Amaryllis and paperwhite bulbs blooming exuberantly around the house are now a part of my winter garden tradition. I like to have paperwhites for the holidays, and I enjoy amaryllis from January through March. I stagger the planting so there’s always something blooming. For paperwhites allow 3 – 5 weeks to bloom, and for Amaryllis, allow 6 – 8 weeks.
I select the largest bulbs I can find because they produce larger and more abundant flowers. Be sure they’re firm to the touch, too. To start, choose a favorite 6” – 8” wide container with a drainage hole, and fill it with potting mix. To determine the best size container, you should be able to just get your finger between the bulb and the container all the way around. Make sure it’s heavy enough that it won’t topple over when the top-heavy amaryllis is in peak bloom.
Place your bulb in the potting mix with the nose end up, leaving about half of the bulb exposed at the top. One bulb producer I talked to recommends immersing the bulb in lukewarm water for an hour before potting it up. They say it encourages the formation of roots. You can dress the soil around the bulb with stones or moss to give it a finished look. Bags of Sphagnum Moss are available at Parrino’s in Pawling.
Water sparingly until you see new growth, at which time you should increase the amount of water and light you give your plant. You don’t want the soil to dry out completely, but you also don’t want your bulb sitting in water, which will cause it to rot.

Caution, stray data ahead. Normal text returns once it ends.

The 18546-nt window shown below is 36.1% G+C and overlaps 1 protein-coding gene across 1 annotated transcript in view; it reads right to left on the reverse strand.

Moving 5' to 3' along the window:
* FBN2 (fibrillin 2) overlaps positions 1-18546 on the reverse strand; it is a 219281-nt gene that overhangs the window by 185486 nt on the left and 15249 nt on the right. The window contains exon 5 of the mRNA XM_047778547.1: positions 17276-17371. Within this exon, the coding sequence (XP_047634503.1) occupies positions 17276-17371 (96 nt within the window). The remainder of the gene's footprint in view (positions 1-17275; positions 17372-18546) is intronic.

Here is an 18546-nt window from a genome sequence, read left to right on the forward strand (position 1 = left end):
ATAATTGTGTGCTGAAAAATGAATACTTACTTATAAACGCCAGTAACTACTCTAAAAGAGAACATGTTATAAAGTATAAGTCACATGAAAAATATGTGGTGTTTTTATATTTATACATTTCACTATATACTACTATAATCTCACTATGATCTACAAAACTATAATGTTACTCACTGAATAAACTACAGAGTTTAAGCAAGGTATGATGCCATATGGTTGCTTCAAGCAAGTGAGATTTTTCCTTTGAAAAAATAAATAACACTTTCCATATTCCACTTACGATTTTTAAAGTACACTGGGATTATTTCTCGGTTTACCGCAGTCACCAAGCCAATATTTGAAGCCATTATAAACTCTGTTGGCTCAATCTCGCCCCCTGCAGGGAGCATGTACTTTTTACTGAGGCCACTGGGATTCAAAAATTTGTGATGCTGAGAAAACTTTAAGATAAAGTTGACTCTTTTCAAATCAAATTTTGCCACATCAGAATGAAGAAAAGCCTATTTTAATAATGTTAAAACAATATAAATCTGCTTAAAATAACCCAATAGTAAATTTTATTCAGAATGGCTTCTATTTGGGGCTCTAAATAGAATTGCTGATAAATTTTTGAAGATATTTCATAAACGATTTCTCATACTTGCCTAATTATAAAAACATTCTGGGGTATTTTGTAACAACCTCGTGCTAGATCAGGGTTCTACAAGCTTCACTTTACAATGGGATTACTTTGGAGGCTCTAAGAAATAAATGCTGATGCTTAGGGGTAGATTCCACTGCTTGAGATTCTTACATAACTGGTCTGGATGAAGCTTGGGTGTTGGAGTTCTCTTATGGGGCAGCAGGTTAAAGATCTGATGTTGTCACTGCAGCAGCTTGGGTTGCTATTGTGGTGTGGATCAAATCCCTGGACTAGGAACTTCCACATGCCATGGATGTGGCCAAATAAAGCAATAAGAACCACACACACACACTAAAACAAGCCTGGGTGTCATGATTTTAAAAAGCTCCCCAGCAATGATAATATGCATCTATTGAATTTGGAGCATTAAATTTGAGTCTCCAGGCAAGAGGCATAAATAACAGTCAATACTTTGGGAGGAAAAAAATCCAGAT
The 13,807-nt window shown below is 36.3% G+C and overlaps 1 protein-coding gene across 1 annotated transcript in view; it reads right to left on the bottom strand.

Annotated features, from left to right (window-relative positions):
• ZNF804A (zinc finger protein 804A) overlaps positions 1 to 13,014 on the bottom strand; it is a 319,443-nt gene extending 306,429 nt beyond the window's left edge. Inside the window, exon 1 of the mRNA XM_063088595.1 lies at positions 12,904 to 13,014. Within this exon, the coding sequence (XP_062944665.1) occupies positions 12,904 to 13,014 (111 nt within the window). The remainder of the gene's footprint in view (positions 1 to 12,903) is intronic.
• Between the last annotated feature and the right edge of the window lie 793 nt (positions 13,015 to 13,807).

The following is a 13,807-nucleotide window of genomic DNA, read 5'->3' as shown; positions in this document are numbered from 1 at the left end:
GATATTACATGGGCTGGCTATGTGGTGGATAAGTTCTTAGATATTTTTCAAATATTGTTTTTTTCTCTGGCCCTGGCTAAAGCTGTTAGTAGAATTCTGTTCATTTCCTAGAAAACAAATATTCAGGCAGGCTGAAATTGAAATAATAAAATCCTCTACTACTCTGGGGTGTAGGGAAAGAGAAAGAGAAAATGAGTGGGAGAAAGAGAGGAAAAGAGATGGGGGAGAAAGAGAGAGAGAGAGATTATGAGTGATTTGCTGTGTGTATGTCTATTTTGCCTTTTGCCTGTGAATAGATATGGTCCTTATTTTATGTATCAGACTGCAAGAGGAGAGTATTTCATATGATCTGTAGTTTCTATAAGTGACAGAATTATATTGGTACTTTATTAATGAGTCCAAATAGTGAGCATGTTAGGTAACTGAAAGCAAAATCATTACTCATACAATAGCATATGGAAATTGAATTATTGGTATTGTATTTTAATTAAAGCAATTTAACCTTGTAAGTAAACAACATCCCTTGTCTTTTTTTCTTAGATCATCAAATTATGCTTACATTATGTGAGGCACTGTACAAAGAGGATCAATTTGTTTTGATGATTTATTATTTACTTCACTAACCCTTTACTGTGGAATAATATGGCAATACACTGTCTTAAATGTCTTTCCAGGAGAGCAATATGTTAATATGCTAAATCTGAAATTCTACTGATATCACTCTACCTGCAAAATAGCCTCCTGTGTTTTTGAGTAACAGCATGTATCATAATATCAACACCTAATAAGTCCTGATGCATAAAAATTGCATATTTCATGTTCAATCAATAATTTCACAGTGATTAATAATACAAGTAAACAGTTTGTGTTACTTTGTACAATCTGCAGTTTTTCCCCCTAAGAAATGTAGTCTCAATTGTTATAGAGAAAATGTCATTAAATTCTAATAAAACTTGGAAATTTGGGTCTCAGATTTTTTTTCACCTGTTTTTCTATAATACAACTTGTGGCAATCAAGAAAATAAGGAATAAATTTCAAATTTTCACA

Bright, indirect sunlight is recommended to avoid leaf burn and drying. Once you have blossoms, they’ll last longer if the plant is moved to a cool, dark corner when you’re not there to enjoy it. Each blossom can last for two weeks, and one bulb will produce more than one flower. Amaryllis makes a great cut flower in a centerpiece and can actually last longer in water than growing in a container, I’ve read. You can also plant your bulb in stones instead of potting mix. When planting in stones, select a container without drainage, otherwise the water will drain out immediately and won't provide any benefit to the roots. When watering, keep the water level just below the bulb so it reaches the roots only. If you use a see-through glass container you can see where the water level is. The stem will likely be shorter than normal when planted in a glass container.
Reblooming Next Year
After flowers fade, cut down the flower stalk and continue to water. Fertilize once a month. You can plant the pot and bulb in the garden during the summer months. In September bring the pot and bulb indoors and start withholding water. Let foliage dry. Store in a cool dark place with no water or fertilizer for 8 – 10 weeks. In mid-November add some fresh soil and start re-watering.
I usually plant mine in a glass container filled with stones. Press your bulbs into the stones nose up, and leave some of the top of the bulb exposed above the surface. Use a container without drainage holes, otherwise the water will drain out immediately and won't provide a benefit to the roots. Fill the container with water just up to the base of the bulbs. The roots will grow into the water. Put in a well-lighted area but not in direct sunlight.
Paperwhites are top heavy, and they often topple over because their stems don’t support the weight of the flowers. There is a special recipe, involving a nip of alcohol, that stunts the growth of paperwhites so they aren’t as leggy! Visit the Womanswork.com website and search “paperwhites” to get the recipe. Do not improvise or you might kill your paperwhites instead of stunting their growth!
Dorian Winslow is the owner of Womanswork, Pawling, NY, (Womanswork.com). Email your gardening questions and comments to DWinslow@Womanswork.com.